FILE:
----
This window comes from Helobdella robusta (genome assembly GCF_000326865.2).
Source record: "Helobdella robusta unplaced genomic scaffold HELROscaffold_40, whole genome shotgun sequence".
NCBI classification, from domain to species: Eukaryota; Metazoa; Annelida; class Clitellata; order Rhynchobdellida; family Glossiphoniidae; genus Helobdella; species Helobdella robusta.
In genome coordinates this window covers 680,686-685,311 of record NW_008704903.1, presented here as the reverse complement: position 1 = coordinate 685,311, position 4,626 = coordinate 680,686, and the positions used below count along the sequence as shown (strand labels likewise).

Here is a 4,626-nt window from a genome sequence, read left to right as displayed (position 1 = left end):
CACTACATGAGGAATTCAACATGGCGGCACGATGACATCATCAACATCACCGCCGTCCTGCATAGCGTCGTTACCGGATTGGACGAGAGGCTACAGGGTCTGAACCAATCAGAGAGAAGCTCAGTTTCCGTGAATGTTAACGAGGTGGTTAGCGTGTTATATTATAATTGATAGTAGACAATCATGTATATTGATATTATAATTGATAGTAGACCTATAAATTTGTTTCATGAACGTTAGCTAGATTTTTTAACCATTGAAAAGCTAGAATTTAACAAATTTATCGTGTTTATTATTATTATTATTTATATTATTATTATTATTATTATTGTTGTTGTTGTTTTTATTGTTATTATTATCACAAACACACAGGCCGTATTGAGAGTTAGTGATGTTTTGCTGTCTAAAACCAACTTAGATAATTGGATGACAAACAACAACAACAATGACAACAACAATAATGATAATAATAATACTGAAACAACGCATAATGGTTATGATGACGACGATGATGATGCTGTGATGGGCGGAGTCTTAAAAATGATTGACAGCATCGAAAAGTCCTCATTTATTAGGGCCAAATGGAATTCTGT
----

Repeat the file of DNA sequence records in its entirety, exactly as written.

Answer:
This window comes from Helobdella robusta (genome assembly GCF_000326865.2).
Source record: "Helobdella robusta unplaced genomic scaffold HELROscaffold_40, whole genome shotgun sequence".
NCBI classification, from domain to species: Eukaryota; Metazoa; Annelida; class Clitellata; order Rhynchobdellida; family Glossiphoniidae; genus Helobdella; species Helobdella robusta.
In genome coordinates this window covers 680,686-685,311 of record NW_008704903.1, presented here as the reverse complement: position 1 = coordinate 685,311, position 4,626 = coordinate 680,686, and the positions used below count along the sequence as shown (strand labels likewise).

Here is a 4,626-nt window from a genome sequence, read left to right as displayed (position 1 = left end):
CACTACATGAGGAATTCAACATGGCGGCACGATGACATCATCAACATCACCGCCGTCCTGCATAGCGTCGTTACCGGATTGGACGAGAGGCTACAGGGTCTGAACCAATCAGAGAGAAGCTCAGTTTCCGTGAATGTTAACGAGGTGGTTAGCGTGTTATATTATAATTGATAGTAGACAATCATGTATATTGATATTATAATTGATAGTAGACCTATAAATTTGTTTCATGAACGTTAGCTAGATTTTTTAACCATTGAAAAGCTAGAATTTAACAAATTTATCGTGTTTATTATTATTATTATTTATATTATTATTATTATTATTATTGTTGTTGTTGTTTTTATTGTTATTATTATCACAAACACACAGGCCGTATTGAGAGTTAGTGATGTTTTGCTGTCTAAAACCAACTTAGATAATTGGATGACAAACAACAACAACAATGACAACAACAATAATGATAATAATAATACTGAAACAACGCATAATGGTTATGATGACGACGATGATGATGCTGTGATGGGCGGAGTCTTAAAAATGATTGACAGCATCGAAAAGTCCTCATTTATTAGGGCCAAATGGAATTCTGT